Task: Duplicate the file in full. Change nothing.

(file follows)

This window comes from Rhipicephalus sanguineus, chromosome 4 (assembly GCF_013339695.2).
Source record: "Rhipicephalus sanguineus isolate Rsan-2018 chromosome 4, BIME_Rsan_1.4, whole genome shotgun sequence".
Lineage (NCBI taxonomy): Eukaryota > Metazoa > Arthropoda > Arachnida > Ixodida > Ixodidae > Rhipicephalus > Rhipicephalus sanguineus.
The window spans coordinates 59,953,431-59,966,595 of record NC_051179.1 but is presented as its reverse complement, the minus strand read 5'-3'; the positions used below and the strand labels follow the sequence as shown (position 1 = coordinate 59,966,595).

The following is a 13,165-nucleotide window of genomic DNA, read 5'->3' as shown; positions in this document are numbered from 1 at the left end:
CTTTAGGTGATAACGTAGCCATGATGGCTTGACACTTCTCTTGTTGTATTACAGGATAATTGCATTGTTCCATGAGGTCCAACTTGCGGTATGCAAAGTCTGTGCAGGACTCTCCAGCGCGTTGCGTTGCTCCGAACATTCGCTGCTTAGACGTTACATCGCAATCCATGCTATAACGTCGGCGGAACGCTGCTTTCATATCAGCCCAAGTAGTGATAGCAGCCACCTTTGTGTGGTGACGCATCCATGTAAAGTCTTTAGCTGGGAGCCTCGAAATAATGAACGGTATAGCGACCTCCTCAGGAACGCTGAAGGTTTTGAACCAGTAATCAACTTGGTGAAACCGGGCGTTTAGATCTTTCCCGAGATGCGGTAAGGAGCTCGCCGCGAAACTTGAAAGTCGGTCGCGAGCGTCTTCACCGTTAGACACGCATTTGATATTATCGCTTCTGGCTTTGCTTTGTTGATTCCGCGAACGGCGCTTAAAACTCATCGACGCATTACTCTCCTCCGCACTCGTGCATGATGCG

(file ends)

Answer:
This window comes from Rhipicephalus sanguineus, chromosome 4 (assembly GCF_013339695.2).
Source record: "Rhipicephalus sanguineus isolate Rsan-2018 chromosome 4, BIME_Rsan_1.4, whole genome shotgun sequence".
Lineage (NCBI taxonomy): Eukaryota > Metazoa > Arthropoda > Arachnida > Ixodida > Ixodidae > Rhipicephalus > Rhipicephalus sanguineus.
The window spans coordinates 59,953,431-59,966,595 of record NC_051179.1 but is presented as its reverse complement, the minus strand read 5'-3'; the positions used below and the strand labels follow the sequence as shown (position 1 = coordinate 59,966,595).

The following is a 13,165-nucleotide window of genomic DNA, read 5'->3' as shown; positions in this document are numbered from 1 at the left end:
CTTTAGGTGATAACGTAGCCATGATGGCTTGACACTTCTCTTGTTGTATTACAGGATAATTGCATTGTTCCATGAGGTCCAACTTGCGGTATGCAAAGTCTGTGCAGGACTCTCCAGCGCGTTGCGTTGCTCCGAACATTCGCTGCTTAGACGTTACATCGCAATCCATGCTATAACGTCGGCGGAACGCTGCTTTCATATCAGCCCAAGTAGTGATAGCAGCCACCTTTGTGTGGTGACGCATCCATGTAAAGTCTTTAGCTGGGAGCCTCGAAATAATGAACGGTATAGCGACCTCCTCAGGAACGCTGAAGGTTTTGAACCAGTAATCAACTTGGTGAAACCGGGCGTTTAGATCTTTCCCGAGATGCGGTAAGGAGCTCGCCGCGAAACTTGAAAGTCGGTCGCGAGCGTCTTCACCGTTAGACACGCATTTGATATTATCGCTTCTGGCTTTGCTTTGTTGATTCCGCGAACGGCGCTTAAAACTCATCGACGCATTACTCTCCTCCGCACTCGTGCATGATGCG